Please use this identifier to cite or link to this item: https://hdl.handle.net/10356/147058
Title: Growth and selection of the cyanobacterium Synechococcus sp. PCC 7002 using alternative nitrogen and phosphorus sources
Authors: Selão, Tiago Toscano
Włodarczyk, Artur
Nixon, Peter J.
Norling, Birgitta
Keywords: Science
Issue Date: 2019
Source: Selão, T. T., Włodarczyk, A., Nixon, P. J. & Norling, B. (2019). Growth and selection of the cyanobacterium Synechococcus sp. PCC 7002 using alternative nitrogen and phosphorus sources. Metabolic Engineering, 54, 255-263. https://dx.doi.org/10.1016/j.ymben.2019.04.013
Journal: Metabolic Engineering 
Abstract: Cyanobacteria, such as Synechococcus sp. PCC 7002 (Syn7002), are promising chassis strains for "green" biotechnological applications as they can be grown in seawater using oxygenic photosynthesis to fix carbon dioxide into biomass. Their other major nutritional requirements for efficient growth are sources of nitrogen (N) and phosphorus (P). As these organisms are more economically cultivated in outdoor open systems, there is a need to develop cost-effective approaches to prevent the growth of contaminating organisms, especially as the use of antibiotic selection markers is neither economically feasible nor ecologically desirable due to the risk of horizontal gene transfer. Here we have introduced a synthetic melamine degradation pathway into Syn7002 and evolved the resulting strain to efficiently use the nitrogen-rich xenobiotic compound melamine as the sole N source. We also show that expression of phosphite dehydrogenase in the absence of its cognate phosphite transporter permits growth of Syn7002 on phosphite and can be used as a selectable marker in Syn7002. We combined these two strategies to generate a strain that can grow on melamine and phosphite as sole N and P sources, respectively. This strain is able to resist deliberate contamination in large excess and should be a useful chassis for metabolic engineering and biotechnological applications using cyanobacteria.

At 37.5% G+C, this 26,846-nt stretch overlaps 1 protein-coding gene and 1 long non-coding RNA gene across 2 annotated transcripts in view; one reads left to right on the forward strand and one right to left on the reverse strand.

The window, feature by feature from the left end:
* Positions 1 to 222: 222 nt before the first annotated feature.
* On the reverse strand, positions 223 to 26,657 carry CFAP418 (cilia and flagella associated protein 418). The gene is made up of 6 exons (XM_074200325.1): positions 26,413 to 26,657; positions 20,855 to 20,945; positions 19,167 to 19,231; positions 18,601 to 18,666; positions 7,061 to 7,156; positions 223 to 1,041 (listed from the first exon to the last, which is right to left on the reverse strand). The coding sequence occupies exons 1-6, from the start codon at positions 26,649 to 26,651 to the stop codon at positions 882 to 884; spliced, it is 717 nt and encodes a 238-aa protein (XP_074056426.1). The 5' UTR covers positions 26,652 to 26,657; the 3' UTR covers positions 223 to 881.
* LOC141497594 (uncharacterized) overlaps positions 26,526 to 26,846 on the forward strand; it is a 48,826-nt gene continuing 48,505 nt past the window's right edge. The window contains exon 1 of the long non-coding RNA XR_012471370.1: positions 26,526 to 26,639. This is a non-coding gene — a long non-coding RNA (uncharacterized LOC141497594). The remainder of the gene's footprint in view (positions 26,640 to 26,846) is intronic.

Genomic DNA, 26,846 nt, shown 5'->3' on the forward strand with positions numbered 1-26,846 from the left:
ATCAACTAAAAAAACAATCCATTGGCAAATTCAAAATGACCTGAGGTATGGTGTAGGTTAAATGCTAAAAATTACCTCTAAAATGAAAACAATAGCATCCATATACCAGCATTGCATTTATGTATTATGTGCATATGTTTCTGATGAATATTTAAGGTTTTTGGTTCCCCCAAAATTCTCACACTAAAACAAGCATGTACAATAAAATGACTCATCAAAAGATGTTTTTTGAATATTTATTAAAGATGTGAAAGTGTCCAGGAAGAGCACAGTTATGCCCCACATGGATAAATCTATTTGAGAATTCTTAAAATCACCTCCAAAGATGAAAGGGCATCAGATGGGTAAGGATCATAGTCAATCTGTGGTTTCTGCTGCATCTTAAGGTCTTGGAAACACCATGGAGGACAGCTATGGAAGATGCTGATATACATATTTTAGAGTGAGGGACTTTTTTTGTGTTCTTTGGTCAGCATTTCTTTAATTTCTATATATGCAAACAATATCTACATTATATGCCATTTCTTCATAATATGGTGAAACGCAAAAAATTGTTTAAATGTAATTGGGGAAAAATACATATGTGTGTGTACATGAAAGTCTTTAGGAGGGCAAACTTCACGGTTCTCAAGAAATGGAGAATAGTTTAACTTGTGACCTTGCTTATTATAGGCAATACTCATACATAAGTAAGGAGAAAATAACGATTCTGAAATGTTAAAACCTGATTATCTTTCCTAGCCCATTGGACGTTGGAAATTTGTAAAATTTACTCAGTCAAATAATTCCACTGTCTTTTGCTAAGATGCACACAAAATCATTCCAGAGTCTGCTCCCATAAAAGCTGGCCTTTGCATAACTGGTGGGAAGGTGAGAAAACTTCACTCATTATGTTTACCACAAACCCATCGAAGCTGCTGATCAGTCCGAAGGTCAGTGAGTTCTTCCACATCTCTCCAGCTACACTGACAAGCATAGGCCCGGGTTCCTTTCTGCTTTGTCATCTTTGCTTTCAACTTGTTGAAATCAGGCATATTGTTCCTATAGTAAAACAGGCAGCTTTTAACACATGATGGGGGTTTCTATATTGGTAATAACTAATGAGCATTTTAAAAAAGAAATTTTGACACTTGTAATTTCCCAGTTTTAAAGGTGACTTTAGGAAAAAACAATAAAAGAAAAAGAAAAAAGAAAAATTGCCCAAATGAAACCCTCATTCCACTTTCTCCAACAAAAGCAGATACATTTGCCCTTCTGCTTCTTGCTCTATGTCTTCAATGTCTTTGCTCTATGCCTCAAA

URI: https://hdl.handle.net/10356/147058
ISSN: 1096-7176
DOI: 10.1016/j.ymben.2019.04.013
Rights: © 2019 International Metabolic Engineering Society. Published by Elsevier Inc.This paper was published in Metabolic Engineering and is made available with permission of International Metabolic Engineering Society. Published by Elsevier Inc.
Fulltext Permission: open
Fulltext Availability: With Fulltext
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